In addition, the Russian contracts have another element adding to the cost. The agreements include a “take-or-pay” provision. These oblige parties to take a minimum amount of the contracted volume on a monthly basis (usually 80%) or pay Gazprom (the Russian gas giant) as if they had.
Moscow has always argued that this is a necessary ingredient to allow Gazprom to commit a certain volume over a multi-decade period. European end-users, on the other hand, have considered such contract provisions expensive. They also limit more efficient acquisitions of energy during warm periods or those of lowered consumer usage.
Until recently, Europeans had few alternatives. In fact, with the competition of the Nord Stream pipeline under the Baltic to Germany and progress on the South Stream pipeline under the Black Sea to Southeastern Europe, it looked like even greater reliance on Russian sourcing was in the cards.
This is until the rise of LNG.
The shipment of liquefied gas via tanker to terminals where is it regasified and injected into existing pipeline networks has become a game changer. The major locations of entry are being transformed into local hubs for the setting of spot prices.
That’s where this becomes interesting for Europe, and the opportunities begin for investors.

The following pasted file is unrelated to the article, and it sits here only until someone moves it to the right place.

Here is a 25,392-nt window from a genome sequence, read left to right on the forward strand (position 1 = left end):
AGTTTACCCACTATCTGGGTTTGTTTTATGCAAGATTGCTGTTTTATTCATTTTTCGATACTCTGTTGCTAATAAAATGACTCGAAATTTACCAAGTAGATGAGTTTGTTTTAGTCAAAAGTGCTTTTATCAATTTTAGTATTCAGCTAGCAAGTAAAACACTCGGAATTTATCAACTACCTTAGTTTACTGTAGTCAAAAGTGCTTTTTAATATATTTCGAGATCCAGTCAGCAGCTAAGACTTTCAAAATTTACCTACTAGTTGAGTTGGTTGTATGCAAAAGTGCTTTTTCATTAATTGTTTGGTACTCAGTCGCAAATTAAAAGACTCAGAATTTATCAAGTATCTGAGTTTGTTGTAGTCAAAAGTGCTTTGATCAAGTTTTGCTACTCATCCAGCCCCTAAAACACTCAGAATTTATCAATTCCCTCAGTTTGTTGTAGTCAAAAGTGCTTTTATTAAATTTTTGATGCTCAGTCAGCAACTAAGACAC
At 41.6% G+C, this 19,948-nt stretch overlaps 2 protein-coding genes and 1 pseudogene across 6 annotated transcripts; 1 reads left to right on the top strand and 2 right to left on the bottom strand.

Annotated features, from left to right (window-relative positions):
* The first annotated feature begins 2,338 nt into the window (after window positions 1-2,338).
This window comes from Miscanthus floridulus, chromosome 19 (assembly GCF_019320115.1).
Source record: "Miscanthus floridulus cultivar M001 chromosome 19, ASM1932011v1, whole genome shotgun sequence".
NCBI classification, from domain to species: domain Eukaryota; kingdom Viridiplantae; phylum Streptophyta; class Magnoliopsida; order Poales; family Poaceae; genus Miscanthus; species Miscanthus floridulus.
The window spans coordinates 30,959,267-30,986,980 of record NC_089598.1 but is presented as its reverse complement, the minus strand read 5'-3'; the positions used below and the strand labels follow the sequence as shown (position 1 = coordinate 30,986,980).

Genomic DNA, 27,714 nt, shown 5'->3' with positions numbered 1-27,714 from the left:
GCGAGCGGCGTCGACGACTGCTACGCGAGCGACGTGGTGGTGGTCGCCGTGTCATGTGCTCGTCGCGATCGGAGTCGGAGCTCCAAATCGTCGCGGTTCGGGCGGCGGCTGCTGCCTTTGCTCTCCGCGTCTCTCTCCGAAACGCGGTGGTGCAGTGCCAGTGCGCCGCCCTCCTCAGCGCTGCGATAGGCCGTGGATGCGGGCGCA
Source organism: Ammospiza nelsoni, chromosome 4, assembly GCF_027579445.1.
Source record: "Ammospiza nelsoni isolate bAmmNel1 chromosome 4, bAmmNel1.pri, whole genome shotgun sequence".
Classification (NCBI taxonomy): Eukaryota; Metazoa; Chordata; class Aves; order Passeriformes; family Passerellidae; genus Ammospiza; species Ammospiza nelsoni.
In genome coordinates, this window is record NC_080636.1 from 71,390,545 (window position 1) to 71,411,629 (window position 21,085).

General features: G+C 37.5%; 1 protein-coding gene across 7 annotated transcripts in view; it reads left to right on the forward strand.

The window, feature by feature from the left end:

Normally, local spot markets in gas only emerge at primary intersections of pipeline systems -Henry Hub in Louisiana, for example, or Baumgarten in Austria. That is because, unlike crude oil, conventional gas is not shipped except by pipeline. LNG changes that fundamentally by providing for gas moving via tanker as a liquid.
A local spot market, therefore, can now emerge at places like the Rotterdam Gate in Holland, the newly opened and largest-volume LNG terminal in Europe. Spot markets provide consignments on very short-term contracts, with the entire period for completing the contracts usually taking three days.
They are the remedy for being stuck with the long-term obligations required by Gazprom. One other factor of especial note – spot market prices are almost always well below pipeline contracted prices. This is because it is too expensive to stockpile volume of additional tankers are always depositing additional gas.
The very guarantee of continuous alternative LNG sourcing, therefore, is assuring Gazprom that its prices will be undercut. That, in turn, means customers will resist existing contracts and force the company to renegotiate.
That renegotiation means lower revenues and an adverse impact on the Russian national budget.
My presentation this week, therefore, is deliberately designed to open up the entire can of worms for public discussion.
After all, we are not visiting Moscow for the weather!
Prospects Rise for U.S. Gas Production
Here’s what this means for investors – there are new offsets emerging in the acquisition of energy that are going to impact how one profits from them. With regard to LNG, by 2014, North
American-based volume will begin deliveries to Europe (and Asia). The balance forming there will have a positive impact on monetizing excess shale gas extractions here.
Then again, if the Poles and others find sufficient shale gas on their own, even more tradeoffs in that balance will emerge.
Each one of these new wrinkles will provide additional investment opportunities. I’ll be sure to let you know more about them in the coming months.